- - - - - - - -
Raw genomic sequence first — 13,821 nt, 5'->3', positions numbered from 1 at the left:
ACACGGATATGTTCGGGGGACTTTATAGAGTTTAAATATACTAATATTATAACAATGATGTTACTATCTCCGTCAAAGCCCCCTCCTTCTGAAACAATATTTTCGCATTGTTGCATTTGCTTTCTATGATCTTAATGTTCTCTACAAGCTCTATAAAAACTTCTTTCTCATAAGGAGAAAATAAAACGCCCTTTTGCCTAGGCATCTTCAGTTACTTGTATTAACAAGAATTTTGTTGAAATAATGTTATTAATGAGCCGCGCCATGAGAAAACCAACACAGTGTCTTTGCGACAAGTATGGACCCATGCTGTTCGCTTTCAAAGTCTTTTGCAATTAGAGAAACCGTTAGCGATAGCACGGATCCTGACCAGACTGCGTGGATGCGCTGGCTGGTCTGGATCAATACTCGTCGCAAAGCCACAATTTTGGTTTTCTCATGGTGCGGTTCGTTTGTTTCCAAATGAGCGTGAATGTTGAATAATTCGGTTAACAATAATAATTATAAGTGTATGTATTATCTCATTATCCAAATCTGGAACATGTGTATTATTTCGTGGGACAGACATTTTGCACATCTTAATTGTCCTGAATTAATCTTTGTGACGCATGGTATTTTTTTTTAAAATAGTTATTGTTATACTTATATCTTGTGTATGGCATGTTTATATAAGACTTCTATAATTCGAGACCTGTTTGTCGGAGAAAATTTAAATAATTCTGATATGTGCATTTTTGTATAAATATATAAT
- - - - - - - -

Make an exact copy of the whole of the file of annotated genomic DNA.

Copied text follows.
Raw genomic sequence first — 13,821 nt, 5'->3', positions numbered from 1 at the left:
ACACGGATATGTTCGGGGGACTTTATAGAGTTTAAATATACTAATATTATAACAATGATGTTACTATCTCCGTCAAAGCCCCCTCCTTCTGAAACAATATTTTCGCATTGTTGCATTTGCTTTCTATGATCTTAATGTTCTCTACAAGCTCTATAAAAACTTCTTTCTCATAAGGAGAAAATAAAACGCCCTTTTGCCTAGGCATCTTCAGTTACTTGTATTAACAAGAATTTTGTTGAAATAATGTTATTAATGAGCCGCGCCATGAGAAAACCAACACAGTGTCTTTGCGACAAGTATGGACCCATGCTGTTCGCTTTCAAAGTCTTTTGCAATTAGAGAAACCGTTAGCGATAGCACGGATCCTGACCAGACTGCGTGGATGCGCTGGCTGGTCTGGATCAATACTCGTCGCAAAGCCACAATTTTGGTTTTCTCATGGTGCGGTTCGTTTGTTTCCAAATGAGCGTGAATGTTGAATAATTCGGTTAACAATAATAATTATAAGTGTATGTATTATCTCATTATCCAAATCTGGAACATGTGTATTATTTCGTGGGACAGACATTTTGCACATCTTAATTGTCCTGAATTAATCTTTGTGACGCATGGTATTTTTTTTTAAAATAGTTATTGTTATACTTATATCTTGTGTATGGCATGTTTATATAAGACTTCTATAATTCGAGACCTGTTTGTCGGAGAAAATTTAAATAATTCTGATATGTGCATTTTTGTATAAATATATAAT